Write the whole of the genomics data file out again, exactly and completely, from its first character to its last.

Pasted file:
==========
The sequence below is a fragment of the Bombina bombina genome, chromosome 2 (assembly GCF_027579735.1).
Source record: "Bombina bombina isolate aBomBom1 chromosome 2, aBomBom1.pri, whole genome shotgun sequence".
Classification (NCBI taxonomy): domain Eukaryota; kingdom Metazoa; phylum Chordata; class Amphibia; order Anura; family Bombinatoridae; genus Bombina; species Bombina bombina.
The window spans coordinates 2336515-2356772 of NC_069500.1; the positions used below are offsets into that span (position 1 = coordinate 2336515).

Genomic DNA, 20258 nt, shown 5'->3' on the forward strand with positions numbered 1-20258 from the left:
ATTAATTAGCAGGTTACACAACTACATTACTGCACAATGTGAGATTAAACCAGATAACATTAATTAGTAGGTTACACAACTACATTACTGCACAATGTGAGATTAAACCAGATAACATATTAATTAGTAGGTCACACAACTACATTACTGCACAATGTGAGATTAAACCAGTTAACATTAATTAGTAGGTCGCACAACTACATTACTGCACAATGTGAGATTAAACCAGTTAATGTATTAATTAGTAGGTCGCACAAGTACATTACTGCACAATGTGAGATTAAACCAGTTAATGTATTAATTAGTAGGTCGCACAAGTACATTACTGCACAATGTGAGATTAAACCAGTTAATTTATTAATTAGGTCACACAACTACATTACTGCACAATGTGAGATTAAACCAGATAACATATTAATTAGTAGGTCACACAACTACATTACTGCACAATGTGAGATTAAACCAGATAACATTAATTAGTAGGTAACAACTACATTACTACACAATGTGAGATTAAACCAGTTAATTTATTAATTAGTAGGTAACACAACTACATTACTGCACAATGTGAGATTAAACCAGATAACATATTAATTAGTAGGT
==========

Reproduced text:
The sequence below is a fragment of the Bombina bombina genome, chromosome 2 (assembly GCF_027579735.1).
Source record: "Bombina bombina isolate aBomBom1 chromosome 2, aBomBom1.pri, whole genome shotgun sequence".
Classification (NCBI taxonomy): domain Eukaryota; kingdom Metazoa; phylum Chordata; class Amphibia; order Anura; family Bombinatoridae; genus Bombina; species Bombina bombina.
The window spans coordinates 2336515-2356772 of NC_069500.1; the positions used below are offsets into that span (position 1 = coordinate 2336515).

Genomic DNA, 20258 nt, shown 5'->3' on the forward strand with positions numbered 1-20258 from the left:
ATTAATTAGCAGGTTACACAACTACATTACTGCACAATGTGAGATTAAACCAGATAACATTAATTAGTAGGTTACACAACTACATTACTGCACAATGTGAGATTAAACCAGATAACATATTAATTAGTAGGTCACACAACTACATTACTGCACAATGTGAGATTAAACCAGTTAACATTAATTAGTAGGTCGCACAACTACATTACTGCACAATGTGAGATTAAACCAGTTAATGTATTAATTAGTAGGTCGCACAAGTACATTACTGCACAATGTGAGATTAAACCAGTTAATGTATTAATTAGTAGGTCGCACAAGTACATTACTGCACAATGTGAGATTAAACCAGTTAATTTATTAATTAGGTCACACAACTACATTACTGCACAATGTGAGATTAAACCAGATAACATATTAATTAGTAGGTCACACAACTACATTACTGCACAATGTGAGATTAAACCAGATAACATTAATTAGTAGGTAACAACTACATTACTACACAATGTGAGATTAAACCAGTTAATTTATTAATTAGTAGGTAACACAACTACATTACTGCACAATGTGAGATTAAACCAGATAACATATTAATTAGTAGGT